YOU can almost see the movement and hear the roar of the water in this stunning picture of Naburn Lock by photographer Frank Dwyer.

Frank took the photo last week. The water was fairly high, he said: but nothing particularly unusual. What really struck him, however, was the brown, peaty colour of the water.

He’s been told in the past by a lock-keeper that it is possible to tell where water pouring through the lock comes from by its colour.

The Canal & River Trust couldn’t precisely confirm that. But one of the rivers which feeds into the Ouse further upstream is the Swale, said a spokeswoman. “That is a bit more peaty.”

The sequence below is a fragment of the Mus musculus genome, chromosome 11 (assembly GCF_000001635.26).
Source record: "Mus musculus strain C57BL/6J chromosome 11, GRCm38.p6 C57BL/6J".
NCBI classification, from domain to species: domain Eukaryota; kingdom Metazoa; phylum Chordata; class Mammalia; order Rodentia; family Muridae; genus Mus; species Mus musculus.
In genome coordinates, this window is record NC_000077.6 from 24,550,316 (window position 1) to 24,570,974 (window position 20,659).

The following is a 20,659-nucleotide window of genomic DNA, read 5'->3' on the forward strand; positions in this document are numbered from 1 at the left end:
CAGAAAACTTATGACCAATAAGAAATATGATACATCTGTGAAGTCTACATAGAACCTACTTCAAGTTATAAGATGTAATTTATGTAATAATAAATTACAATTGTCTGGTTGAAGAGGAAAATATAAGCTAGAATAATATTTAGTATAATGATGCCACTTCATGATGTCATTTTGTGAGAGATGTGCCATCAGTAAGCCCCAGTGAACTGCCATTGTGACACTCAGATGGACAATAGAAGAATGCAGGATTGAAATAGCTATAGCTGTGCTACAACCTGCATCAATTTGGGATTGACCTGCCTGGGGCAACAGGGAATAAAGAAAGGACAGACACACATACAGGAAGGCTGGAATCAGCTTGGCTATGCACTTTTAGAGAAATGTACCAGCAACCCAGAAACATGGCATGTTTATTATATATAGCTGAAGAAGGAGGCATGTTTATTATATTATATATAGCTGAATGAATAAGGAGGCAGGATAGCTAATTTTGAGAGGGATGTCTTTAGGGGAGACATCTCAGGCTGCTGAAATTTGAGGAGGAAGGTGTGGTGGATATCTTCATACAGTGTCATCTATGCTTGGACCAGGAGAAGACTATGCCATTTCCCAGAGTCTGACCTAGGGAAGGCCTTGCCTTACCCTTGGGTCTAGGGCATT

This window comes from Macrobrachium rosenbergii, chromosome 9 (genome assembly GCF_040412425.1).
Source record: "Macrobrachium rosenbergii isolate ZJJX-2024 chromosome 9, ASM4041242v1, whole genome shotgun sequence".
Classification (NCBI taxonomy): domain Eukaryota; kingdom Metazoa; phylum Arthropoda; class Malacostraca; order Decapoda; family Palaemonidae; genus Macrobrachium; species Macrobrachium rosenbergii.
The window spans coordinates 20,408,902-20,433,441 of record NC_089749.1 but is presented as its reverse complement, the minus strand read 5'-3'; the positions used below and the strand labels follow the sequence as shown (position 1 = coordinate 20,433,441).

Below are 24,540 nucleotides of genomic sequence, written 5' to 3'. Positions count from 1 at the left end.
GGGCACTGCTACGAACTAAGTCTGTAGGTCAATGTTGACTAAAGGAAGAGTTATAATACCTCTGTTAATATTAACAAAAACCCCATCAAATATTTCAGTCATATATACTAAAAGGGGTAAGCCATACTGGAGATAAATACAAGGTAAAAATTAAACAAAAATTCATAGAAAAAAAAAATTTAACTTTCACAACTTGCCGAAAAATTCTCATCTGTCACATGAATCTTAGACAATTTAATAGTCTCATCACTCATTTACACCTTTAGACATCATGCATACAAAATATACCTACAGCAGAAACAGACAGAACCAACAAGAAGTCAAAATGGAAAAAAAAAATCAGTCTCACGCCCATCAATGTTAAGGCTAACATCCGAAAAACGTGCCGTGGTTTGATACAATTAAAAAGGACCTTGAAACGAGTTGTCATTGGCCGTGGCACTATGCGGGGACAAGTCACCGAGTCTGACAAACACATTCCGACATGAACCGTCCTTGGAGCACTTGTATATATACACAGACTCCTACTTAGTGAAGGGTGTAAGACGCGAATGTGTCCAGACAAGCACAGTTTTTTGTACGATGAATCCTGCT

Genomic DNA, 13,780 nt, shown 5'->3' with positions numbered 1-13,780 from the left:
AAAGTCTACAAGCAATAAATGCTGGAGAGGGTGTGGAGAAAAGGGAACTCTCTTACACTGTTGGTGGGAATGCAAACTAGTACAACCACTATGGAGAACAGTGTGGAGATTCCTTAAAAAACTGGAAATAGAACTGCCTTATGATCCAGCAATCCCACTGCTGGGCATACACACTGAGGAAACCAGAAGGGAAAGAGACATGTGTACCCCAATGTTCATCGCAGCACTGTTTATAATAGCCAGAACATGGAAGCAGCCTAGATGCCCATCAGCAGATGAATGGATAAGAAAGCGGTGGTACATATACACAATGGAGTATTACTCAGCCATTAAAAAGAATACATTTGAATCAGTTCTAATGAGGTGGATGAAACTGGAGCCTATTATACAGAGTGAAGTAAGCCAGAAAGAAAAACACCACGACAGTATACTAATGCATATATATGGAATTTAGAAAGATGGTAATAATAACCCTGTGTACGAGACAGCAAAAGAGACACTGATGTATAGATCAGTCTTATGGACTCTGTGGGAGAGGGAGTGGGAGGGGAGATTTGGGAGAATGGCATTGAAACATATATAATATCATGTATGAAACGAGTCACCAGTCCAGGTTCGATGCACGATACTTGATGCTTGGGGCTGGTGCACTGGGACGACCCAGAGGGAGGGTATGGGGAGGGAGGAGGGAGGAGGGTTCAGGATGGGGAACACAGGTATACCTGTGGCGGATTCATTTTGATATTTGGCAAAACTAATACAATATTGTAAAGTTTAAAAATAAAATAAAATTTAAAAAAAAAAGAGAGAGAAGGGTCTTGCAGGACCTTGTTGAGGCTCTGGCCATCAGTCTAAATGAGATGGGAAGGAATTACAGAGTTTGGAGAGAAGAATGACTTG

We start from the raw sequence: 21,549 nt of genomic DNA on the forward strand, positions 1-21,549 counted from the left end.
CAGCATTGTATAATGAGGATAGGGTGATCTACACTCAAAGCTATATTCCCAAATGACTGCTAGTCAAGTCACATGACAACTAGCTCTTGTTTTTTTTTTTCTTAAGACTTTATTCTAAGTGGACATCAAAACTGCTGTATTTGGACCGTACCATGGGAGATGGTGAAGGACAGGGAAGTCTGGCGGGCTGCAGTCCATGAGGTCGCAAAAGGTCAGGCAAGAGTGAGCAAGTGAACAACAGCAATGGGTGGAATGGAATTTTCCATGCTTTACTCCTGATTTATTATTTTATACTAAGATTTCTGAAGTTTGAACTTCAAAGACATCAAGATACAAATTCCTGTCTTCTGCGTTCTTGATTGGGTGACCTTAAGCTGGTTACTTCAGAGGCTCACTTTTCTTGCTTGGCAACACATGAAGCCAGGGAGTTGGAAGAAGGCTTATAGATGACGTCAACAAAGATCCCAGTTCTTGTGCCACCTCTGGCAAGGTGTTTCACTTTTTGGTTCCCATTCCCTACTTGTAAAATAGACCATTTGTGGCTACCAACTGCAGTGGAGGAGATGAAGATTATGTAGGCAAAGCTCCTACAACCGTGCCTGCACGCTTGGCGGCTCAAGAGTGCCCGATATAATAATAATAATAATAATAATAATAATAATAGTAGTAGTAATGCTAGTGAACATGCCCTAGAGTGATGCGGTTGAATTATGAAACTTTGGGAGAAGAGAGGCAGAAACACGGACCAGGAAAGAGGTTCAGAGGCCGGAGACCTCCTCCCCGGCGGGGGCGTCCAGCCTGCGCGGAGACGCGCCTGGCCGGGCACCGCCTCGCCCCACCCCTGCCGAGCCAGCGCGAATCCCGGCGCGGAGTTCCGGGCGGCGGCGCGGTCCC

The first lock at Naburn was built in 1757: one of the earliest examples of canal engineering in the country, says the Canal & River Trust. In Victorian times, a larger lock was built alongside the original one to allow large freight barges to pass through. It was opened by Queen Victoria’s grandson, Prince Albert Victor.

The Locks, which form the barrier between the tidal and non-tidal river, were once busy with barges transporting goods to and from York to Selby and Hull.

Stephen Lewis